(A disclaimer: This probably isn't one of the more cheery Sunday Scribblings you'll read this week. It's in reaction to some new "mother issues" I'm having--just in time for the holidays!
For most of us, our parents are our first heroes. They gain this status before we can even articulate what we need from them or that they're giving it to us. There we are, days old, staring at them with eyes whose tears they stopped by picking us up.
For me, my mom is still a hero of mine in many ways. She's one of the most generous people I know, willing to give time and money to big causes and little--a friend who needs $20 to make it to the next payday, a stranger who looks lost, Hurricane Katrina victims. But most of all, her children. When I hear about a woman who died of starvation during the Holocaust while her husband and children survived, I didn't need to ask why she was the only one to perish. That's the kind of sacrifices mothers make. I know it because mine would so instinctively do it for me.
But when heroes of any type fall, they fall hard. And recently I realized that though my mom gave me a lot, there are some fundamental things I didn't get from her.
My mom and I are close on a few levels--we like to spend time going to the movies and museums together, we talk on the phone once a week about books and work. But we're not close in the highest way, that warm way that makes you feel you can say anything and that the other person really understands you. Though I've overheard my mom say to friends that we're as close as can be, I know she agrees with me. I can remember her saying quite a few times that my brothers are both more like her, me like my dad, that there were certain things about me that she would never get. And if she knew me well, she'd know that that was not the type of thing I could handle hearing.
To be close with someone, I need that person to be able to listen to my problems and not try to solve them, but just be with me in them. Someone who can talk about her feelings and teach me to talk about mine. Someone who says I love you more often than once, moments before she goes into the operating room to stop internal bleeding from an aneurysm that burst last Christmas. Someone who knows that saying those three words at such a precarious time would just make me more worried than I already am.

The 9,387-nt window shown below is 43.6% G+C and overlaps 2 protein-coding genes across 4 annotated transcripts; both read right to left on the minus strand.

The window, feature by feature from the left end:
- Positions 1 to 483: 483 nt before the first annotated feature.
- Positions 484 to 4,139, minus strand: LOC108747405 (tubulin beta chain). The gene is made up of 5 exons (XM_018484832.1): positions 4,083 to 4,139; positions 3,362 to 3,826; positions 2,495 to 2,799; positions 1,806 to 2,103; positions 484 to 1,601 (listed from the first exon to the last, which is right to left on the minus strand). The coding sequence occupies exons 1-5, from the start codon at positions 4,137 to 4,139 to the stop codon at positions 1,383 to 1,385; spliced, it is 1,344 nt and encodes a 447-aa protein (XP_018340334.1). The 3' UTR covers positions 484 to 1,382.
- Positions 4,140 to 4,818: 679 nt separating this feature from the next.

All these years I've blamed myself for our lack of true closeness, wondering on some level what I could do to be more like the brothers she so obviously felt closer to. But now that I'm realizing our problem with more clarity, I see that I don't carry much of the weight of this problem in our relationship.
If I'm being snarky, I'll think, she's the one who taught me just how much a mother's supposed to do for her children. Would some soul searching to figure out how to talk about difficult emotions have been so hard when cleary that's what her daughter needed? If I'm being kinder, I'll realize that my mother was nothing if not anxious, undiagosed and untreated for all of my childhood. And mental illnesses of that sort are very self-absorbing: it's hard to focus your antennae on what other people need when you hurt so much. And if I'm being impartial, I'll say that my mother's just not the type of person who can read well what others need emotionally.
Who knows who I would've been if my mother could've grown and changed. And who knows what this realization will do to our relationship when we come together for Thanksgiving next week. But I do know that any future daughter I have, whatever her complaints about me, not understanding her emotions won't be one. Probably in reaction to my mother's lack of emotional temperature-telling, I have an oversentive thermometer, constantly worrying about how those close to me are feeling, and what I can do to make those feelings better.